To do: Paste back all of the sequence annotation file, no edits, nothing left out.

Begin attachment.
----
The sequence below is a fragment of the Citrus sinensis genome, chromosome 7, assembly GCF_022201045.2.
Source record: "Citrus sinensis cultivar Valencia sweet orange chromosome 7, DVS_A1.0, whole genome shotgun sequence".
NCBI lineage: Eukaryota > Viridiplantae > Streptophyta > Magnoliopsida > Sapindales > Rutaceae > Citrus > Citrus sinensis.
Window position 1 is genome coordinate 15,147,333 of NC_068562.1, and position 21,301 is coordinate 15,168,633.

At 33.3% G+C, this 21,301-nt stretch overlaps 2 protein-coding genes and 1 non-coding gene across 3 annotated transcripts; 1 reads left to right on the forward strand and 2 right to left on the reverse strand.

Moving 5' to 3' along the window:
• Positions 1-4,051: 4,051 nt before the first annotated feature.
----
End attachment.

The sequence below is a fragment of the Citrus sinensis genome, chromosome 7, assembly GCF_022201045.2.
Source record: "Citrus sinensis cultivar Valencia sweet orange chromosome 7, DVS_A1.0, whole genome shotgun sequence".
NCBI lineage: Eukaryota > Viridiplantae > Streptophyta > Magnoliopsida > Sapindales > Rutaceae > Citrus > Citrus sinensis.
Window position 1 is genome coordinate 15,147,333 of NC_068562.1, and position 21,301 is coordinate 15,168,633.

At 33.3% G+C, this 21,301-nt stretch overlaps 2 protein-coding genes and 1 non-coding gene across 3 annotated transcripts; 1 reads left to right on the forward strand and 2 right to left on the reverse strand.

Moving 5' to 3' along the window:
• Positions 1-4,051: 4,051 nt before the first annotated feature.